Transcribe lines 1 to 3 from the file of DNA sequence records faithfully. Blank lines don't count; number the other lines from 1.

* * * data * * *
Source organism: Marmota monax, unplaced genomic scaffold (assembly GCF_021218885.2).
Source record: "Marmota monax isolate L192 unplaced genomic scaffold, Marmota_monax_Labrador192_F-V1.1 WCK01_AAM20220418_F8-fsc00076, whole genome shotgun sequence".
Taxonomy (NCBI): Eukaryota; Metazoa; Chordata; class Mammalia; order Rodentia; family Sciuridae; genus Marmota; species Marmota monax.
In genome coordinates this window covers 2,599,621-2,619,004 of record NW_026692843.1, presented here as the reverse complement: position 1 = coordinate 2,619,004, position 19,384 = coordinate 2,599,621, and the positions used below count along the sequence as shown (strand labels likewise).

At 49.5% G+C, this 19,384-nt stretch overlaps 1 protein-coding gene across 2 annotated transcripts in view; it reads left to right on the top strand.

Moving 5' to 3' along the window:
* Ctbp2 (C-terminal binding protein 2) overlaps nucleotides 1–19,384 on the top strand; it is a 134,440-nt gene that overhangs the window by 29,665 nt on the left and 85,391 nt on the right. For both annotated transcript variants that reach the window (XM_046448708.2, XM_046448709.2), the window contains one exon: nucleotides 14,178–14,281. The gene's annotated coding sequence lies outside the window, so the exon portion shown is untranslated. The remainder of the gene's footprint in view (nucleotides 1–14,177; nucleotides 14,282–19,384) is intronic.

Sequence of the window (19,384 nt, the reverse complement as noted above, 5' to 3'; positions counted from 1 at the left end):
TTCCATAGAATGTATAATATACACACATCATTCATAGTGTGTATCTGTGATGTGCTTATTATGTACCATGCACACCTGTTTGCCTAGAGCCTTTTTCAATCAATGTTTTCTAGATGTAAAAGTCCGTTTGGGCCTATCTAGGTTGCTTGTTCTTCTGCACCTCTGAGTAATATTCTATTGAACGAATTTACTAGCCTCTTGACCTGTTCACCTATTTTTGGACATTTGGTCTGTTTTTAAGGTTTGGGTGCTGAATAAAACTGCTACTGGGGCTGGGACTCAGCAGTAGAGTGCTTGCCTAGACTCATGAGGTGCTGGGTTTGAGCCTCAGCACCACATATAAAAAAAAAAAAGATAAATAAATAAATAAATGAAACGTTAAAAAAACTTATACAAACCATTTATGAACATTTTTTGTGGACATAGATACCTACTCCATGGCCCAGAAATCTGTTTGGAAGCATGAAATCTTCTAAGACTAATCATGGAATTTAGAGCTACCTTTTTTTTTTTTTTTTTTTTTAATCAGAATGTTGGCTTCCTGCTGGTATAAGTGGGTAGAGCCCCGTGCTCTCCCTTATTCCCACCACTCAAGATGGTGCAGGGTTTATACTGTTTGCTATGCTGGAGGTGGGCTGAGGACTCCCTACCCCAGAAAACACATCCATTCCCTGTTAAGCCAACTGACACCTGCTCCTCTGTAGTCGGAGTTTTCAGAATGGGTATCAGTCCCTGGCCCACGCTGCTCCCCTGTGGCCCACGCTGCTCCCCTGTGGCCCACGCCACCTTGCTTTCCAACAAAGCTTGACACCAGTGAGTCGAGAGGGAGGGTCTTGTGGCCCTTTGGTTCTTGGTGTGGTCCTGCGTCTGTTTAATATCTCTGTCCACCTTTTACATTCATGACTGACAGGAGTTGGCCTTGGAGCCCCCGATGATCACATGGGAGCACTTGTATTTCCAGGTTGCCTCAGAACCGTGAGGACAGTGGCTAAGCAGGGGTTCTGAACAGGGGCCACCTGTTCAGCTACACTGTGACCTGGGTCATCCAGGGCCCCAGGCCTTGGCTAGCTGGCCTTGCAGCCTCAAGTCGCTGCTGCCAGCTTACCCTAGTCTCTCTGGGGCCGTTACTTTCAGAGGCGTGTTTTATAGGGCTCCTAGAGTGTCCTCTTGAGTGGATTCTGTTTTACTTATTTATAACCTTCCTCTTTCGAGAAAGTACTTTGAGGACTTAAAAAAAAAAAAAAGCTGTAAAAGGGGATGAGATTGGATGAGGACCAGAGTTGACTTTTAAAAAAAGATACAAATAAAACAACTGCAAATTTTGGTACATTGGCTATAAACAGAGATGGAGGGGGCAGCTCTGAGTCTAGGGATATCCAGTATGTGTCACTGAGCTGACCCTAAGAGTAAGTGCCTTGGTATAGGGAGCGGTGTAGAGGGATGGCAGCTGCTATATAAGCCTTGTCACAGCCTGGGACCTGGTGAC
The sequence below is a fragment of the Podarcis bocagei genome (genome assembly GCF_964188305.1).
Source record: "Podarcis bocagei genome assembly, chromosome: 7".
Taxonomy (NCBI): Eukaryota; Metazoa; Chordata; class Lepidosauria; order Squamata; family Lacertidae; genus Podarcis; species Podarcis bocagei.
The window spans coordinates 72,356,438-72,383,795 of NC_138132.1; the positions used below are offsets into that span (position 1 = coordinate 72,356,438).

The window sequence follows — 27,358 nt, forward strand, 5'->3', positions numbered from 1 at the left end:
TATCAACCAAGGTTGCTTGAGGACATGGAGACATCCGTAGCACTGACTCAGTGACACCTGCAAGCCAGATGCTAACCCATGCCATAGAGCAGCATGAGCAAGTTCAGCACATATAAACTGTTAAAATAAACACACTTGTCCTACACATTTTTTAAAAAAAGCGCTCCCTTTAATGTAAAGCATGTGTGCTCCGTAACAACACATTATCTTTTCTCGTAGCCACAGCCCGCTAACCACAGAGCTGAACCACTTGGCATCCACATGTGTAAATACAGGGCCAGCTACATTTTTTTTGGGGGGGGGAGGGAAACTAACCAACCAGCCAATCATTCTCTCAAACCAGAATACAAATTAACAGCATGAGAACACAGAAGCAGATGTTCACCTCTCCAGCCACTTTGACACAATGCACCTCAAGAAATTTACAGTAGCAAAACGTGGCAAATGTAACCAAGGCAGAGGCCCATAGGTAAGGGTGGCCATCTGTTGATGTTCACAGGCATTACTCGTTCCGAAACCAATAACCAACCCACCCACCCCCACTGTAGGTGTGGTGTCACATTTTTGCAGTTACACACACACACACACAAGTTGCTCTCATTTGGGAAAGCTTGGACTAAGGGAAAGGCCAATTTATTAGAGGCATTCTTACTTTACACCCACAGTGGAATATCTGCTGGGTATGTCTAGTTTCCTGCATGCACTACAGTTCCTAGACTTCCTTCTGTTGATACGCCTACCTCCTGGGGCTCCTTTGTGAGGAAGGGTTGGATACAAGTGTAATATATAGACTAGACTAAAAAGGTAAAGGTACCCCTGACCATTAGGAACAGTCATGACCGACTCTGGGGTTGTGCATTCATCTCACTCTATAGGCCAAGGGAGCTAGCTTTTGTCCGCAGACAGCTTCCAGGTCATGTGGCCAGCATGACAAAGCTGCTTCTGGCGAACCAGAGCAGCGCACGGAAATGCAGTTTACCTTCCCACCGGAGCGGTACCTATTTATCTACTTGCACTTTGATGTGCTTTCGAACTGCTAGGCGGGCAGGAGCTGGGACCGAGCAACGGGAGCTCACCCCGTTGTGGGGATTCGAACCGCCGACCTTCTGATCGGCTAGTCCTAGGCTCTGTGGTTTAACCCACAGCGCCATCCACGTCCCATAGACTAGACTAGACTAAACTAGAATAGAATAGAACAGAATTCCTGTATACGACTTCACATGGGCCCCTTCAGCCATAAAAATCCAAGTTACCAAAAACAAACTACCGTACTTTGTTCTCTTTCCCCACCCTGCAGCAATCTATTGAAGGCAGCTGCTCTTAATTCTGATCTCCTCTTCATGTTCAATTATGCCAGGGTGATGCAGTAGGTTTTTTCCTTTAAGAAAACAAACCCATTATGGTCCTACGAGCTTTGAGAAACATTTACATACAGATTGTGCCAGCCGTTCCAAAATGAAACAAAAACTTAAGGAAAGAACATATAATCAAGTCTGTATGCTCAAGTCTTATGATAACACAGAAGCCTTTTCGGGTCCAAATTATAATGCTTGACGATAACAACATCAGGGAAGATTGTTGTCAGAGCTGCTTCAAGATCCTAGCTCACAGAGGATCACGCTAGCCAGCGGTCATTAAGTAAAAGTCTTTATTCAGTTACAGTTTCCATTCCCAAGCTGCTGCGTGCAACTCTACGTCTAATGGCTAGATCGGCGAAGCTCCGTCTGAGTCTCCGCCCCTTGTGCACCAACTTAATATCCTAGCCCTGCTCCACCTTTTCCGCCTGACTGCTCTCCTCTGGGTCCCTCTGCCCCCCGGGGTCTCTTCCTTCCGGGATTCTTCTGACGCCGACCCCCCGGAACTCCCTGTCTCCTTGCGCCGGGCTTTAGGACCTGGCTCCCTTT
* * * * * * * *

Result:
Source organism: Marmota monax, unplaced genomic scaffold (assembly GCF_021218885.2).
Source record: "Marmota monax isolate L192 unplaced genomic scaffold, Marmota_monax_Labrador192_F-V1.1 WCK01_AAM20220418_F8-fsc00076, whole genome shotgun sequence".
Taxonomy (NCBI): Eukaryota; Metazoa; Chordata; class Mammalia; order Rodentia; family Sciuridae; genus Marmota; species Marmota monax.